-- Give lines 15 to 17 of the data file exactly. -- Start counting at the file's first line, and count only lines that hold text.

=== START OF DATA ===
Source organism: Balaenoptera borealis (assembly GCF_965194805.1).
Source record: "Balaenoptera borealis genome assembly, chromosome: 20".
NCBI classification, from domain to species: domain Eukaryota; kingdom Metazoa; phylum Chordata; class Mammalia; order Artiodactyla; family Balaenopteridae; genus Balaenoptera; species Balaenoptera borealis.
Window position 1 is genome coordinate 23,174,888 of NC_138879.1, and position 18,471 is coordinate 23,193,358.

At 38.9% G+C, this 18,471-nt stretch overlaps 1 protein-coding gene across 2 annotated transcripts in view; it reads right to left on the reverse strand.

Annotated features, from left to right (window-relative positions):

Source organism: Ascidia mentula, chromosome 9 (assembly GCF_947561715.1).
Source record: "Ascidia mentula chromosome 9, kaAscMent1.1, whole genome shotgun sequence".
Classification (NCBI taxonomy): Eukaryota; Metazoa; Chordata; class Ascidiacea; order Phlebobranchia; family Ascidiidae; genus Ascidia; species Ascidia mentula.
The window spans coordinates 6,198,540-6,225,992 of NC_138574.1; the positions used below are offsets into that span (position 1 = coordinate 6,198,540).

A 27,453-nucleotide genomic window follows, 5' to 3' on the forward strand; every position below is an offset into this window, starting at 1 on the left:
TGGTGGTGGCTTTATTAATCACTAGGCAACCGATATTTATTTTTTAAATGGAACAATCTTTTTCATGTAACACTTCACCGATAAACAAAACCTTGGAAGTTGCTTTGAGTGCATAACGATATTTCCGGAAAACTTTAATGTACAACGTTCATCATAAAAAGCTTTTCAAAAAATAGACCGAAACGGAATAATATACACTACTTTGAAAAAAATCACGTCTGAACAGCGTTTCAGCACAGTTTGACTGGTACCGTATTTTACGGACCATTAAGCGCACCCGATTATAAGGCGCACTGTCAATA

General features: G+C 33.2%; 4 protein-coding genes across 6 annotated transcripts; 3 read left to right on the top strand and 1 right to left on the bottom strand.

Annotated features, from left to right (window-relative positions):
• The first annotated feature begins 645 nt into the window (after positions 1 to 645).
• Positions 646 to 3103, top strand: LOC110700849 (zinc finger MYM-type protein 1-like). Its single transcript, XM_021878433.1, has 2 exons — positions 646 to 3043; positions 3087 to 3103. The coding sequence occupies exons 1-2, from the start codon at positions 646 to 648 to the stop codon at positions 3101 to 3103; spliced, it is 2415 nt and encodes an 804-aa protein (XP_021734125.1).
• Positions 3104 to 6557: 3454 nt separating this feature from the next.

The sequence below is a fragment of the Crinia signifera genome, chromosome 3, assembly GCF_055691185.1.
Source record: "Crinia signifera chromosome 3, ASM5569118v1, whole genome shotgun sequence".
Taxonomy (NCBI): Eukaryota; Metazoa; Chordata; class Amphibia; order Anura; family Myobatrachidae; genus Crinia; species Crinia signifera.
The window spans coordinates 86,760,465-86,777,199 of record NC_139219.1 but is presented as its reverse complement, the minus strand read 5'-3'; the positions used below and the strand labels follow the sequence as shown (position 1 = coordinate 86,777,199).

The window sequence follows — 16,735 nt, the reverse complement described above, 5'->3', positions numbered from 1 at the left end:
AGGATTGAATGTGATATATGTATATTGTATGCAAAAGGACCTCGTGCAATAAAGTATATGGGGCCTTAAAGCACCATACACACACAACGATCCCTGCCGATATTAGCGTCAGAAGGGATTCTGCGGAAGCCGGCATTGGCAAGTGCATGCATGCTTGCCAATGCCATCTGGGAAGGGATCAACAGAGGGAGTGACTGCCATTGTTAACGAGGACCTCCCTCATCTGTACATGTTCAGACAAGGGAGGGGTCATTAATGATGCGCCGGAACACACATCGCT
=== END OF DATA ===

• The first annotated feature begins 645 nt into the window (after positions 1 to 645).
• Positions 646 to 3103, top strand: LOC110700849 (zinc finger MYM-type protein 1-like). Its single transcript, XM_021878433.1, has 2 exons — positions 646 to 3043; positions 3087 to 3103. The coding sequence occupies exons 1-2, from the start codon at positions 646 to 648 to the stop codon at positions 3101 to 3103; spliced, it is 2415 nt and encodes an 804-aa protein (XP_021734125.1).
• Positions 3104 to 6557: 3454 nt separating this feature from the next.